The Lancaster Cemetery
Lancaster Cemetery was the first of Lancaster's "rural cemeteries." In 1846 the vestry of the German Reformed Church acquired a ten acre property along the New Holland Turnpike north of the city, and the following year received a charter of incorporation from the state legislature which guaranteed perpetual occupancy of the dead. The cemetery was designed by the Reverend Nathaniel A. Keyes, who apparently laid out the relatively flat grounds using a compass and a ruler.
Among the notable individuals interred in Lancaster Cemetery are Civil War General John Fulton Reynolds, who died on the first day of the battle of Gettysburg, July 1, 1863, and modern artist Charles Demuth.
Lancaster Cemetery has been designated a local historic landmark by the Historic Preservation Trust of Lancaster County.
History of the Lancaster Cemetery
An Address delivered by Thomas B. Barker at the consecration of the cornerstone of the Gateway and Chapel, August 31, 1873
Gateway and Chapel, Lancaster Cemetery
Isaac Hobbs, 1873
As a memorial of the facts and incidents connected with the ground attached to this building, and now endeared and consecrated to many by the memories of those whose mortal remains are resting there, and with whom while living, many of us were united by the ties of kinship and friendship, the Managers of the Lancaster Cemetery have been induced to have prepared a summary of its history; and for the purpose of its preservation, at least for a time, have embraced the present occasion, of depositing a copy of the same in the Corner Stone of the Chapel now about being erected.
In the year eighteen hundred and forty six, the members of the Reformed Church of Lancaster, in consequence of the difficulty to which they were subjected, in finding proper places of sepulture for their deceased members, by reason of the old burial ground attached to the Church being filled up, agitated the question among themselves, as well as among the people generally, of establishing a Cemetery in the City of Lancaster for the burial of the dead, not only of their Church, but all others, and their friends, who might encourage the undertaking. The enterprize soon found favor with all classes, and many expressed their willingness to favor it with their aid, by taking lots. Thus circumstanced, on the 14th December, 1846, the initiatory step was taken by the Consistory of the Reformed Church, (there being then only one church of that denomination in Lancaster) towards accomplishing the object which they then had in view and which consisted in the Consistory adopting the following resolution:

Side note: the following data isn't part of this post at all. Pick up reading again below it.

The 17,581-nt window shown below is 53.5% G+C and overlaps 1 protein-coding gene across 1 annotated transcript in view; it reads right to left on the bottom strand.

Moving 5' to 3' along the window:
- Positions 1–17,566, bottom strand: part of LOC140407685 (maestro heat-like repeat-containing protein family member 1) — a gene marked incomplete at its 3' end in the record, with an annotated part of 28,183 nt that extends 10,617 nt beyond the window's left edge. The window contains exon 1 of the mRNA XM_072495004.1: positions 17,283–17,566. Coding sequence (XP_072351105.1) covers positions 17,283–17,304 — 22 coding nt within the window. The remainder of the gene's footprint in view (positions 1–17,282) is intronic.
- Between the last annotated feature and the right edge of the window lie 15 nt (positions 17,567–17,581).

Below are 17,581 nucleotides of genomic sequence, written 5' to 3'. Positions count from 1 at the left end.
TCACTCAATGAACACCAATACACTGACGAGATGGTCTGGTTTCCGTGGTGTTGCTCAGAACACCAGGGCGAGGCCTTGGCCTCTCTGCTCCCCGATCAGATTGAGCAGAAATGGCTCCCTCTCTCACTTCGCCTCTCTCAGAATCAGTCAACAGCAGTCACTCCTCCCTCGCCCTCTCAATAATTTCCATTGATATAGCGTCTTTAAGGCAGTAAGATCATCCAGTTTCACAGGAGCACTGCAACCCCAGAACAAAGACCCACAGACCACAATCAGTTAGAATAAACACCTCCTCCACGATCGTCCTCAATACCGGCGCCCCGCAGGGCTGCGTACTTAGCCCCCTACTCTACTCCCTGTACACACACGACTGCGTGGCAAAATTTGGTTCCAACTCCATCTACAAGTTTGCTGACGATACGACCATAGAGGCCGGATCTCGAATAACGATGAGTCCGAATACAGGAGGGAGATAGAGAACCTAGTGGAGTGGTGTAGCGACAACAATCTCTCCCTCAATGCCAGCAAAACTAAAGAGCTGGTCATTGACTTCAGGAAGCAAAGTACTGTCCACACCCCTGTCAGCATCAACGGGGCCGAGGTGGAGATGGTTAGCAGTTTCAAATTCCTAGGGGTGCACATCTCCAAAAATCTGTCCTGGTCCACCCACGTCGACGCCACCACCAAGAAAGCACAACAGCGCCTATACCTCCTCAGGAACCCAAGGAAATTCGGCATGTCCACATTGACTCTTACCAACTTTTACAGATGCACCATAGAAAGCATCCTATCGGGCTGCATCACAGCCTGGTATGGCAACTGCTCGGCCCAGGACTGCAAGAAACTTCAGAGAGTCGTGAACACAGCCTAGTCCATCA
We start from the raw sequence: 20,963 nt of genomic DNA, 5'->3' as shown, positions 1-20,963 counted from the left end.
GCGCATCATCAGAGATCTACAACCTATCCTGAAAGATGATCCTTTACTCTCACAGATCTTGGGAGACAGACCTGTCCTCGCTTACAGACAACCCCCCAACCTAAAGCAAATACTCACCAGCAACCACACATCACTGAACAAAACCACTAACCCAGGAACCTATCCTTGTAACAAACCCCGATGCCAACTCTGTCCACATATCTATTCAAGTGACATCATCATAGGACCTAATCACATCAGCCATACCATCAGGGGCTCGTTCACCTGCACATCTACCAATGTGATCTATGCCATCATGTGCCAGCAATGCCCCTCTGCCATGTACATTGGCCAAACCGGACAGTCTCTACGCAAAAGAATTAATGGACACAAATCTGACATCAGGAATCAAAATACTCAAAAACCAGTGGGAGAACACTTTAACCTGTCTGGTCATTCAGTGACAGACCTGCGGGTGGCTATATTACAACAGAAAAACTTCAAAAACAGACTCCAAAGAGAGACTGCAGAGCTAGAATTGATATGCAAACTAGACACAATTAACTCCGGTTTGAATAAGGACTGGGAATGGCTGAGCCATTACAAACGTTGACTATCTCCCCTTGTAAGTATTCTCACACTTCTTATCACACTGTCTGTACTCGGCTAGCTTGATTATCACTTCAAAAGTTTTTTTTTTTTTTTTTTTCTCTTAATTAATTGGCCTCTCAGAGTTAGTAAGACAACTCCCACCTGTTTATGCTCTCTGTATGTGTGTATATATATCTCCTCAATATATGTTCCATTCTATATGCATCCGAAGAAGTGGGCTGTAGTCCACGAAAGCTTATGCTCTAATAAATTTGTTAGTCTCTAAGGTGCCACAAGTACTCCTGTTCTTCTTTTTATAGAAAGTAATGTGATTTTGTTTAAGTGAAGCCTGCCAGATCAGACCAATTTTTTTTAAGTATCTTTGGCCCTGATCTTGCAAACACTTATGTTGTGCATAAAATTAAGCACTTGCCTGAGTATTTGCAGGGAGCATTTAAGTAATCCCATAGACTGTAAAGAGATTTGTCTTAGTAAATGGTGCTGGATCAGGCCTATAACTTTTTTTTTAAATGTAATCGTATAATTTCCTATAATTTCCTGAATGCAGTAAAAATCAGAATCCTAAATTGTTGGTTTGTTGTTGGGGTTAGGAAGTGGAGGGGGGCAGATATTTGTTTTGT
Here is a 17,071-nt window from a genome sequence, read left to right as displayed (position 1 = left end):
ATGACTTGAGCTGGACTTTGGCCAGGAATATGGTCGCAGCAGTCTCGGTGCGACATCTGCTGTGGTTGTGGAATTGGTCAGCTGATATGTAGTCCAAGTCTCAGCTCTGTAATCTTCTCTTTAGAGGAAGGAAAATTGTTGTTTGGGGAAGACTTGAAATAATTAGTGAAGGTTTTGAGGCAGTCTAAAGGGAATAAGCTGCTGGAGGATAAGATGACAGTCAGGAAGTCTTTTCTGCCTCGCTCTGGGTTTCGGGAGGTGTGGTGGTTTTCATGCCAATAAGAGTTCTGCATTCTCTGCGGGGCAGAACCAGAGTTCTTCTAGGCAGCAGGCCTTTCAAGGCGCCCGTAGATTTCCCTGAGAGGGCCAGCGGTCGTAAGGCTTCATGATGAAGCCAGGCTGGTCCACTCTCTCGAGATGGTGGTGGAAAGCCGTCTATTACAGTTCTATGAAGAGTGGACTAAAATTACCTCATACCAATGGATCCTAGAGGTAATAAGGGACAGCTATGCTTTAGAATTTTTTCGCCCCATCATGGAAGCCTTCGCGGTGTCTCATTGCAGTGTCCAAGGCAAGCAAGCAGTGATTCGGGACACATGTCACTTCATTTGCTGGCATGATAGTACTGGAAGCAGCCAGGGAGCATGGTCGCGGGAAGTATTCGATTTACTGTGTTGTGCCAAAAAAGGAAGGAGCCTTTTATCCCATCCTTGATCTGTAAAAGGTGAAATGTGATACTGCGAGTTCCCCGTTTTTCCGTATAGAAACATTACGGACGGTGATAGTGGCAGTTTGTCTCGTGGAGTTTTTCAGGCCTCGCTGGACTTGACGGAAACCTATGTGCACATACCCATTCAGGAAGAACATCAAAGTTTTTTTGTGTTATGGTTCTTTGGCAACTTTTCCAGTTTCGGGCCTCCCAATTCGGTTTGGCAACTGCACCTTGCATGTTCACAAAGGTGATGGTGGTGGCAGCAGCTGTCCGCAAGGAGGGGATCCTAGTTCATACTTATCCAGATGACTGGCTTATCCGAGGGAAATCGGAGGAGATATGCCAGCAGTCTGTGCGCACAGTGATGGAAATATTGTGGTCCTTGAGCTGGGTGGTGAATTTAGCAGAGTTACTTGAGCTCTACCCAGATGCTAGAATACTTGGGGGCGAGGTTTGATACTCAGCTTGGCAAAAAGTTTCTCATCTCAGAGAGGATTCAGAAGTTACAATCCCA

"Resolved, that the [church] buy up ten acres of land on the New Holland Turnpike, within the boundary of the City, now the property of D. Longenecker, be purchased for a grave yard, provided it will suit for the purpose.
A committee was appointed to ascertain the fact. The committee consisted of Messrs. Heinitsh, Cole and Dorwart, The committee on the 21st of December, 1846, reported that the ground indicated would answer the purpose for which it was desired, and Messrs. Long, Metzger, Gast, Cole and Heinitsh were appointed the committee to negotiate with David Longenecker, the owner of the ground, for the purchase of the same; and also to obtain a charter. The labors of the committee resulted in the purchase of the ground, owned by Mr. Longenecker, consisting of nearly ten acres, and on the 8th of March, 1847, an Act of the Legislature was obtained, incorporating Rev. George Glessner (minister), Peter Long, Philip Metzger and David Longenecker (trustees), John Lescher, Christian Gast, Abraham Bitner, Abraham Cole, William Heinitsh and Jacob Fry (elders), and Henry Wilhelm, Wiliam Huppert, Jacob L. Hoffman, Jonathan Dorwart, George Spurrier and Joseph Welshand (deacons) of the German Reformed Congregation of the City of Lancaster, and their successors in office a body corporate to be called the "Lancaster Cemetery." In pursuance of the charter of the Reformed Church of Lancaster, by its Consistory under whose auspices the Cemetery was governed, proceeded to erect buildings, make rules for the regulation of the company, to obtain purchasers for lots, and do such other matters as they deemed necessary and expedient to establish the same. Many of the citizens of Lancaster, without regard to their religious predelictions, appreciating the necessity of the measure about being inaugurated became purchasers of lots, and it was soon discovered that the undertaking met with the approbation of the public generally, who appear to have been admonished by experience, that the old burying grounds attached to the different religious denominations, then in existence in this place, would soon fail to afford sufficient room as a depository for the dead.
In connexion with this statement it is perhaps not improper to state, that the grounds were laid out according to a plan furnished by the lamented Rev. Mr. Keyes, the pastor of the Reformed congregation, and which was suggested, as he afterward stated to some friends, from a burial ground which he had seen in Palestine, in which country he had been for several years previously, laboring as a missionary.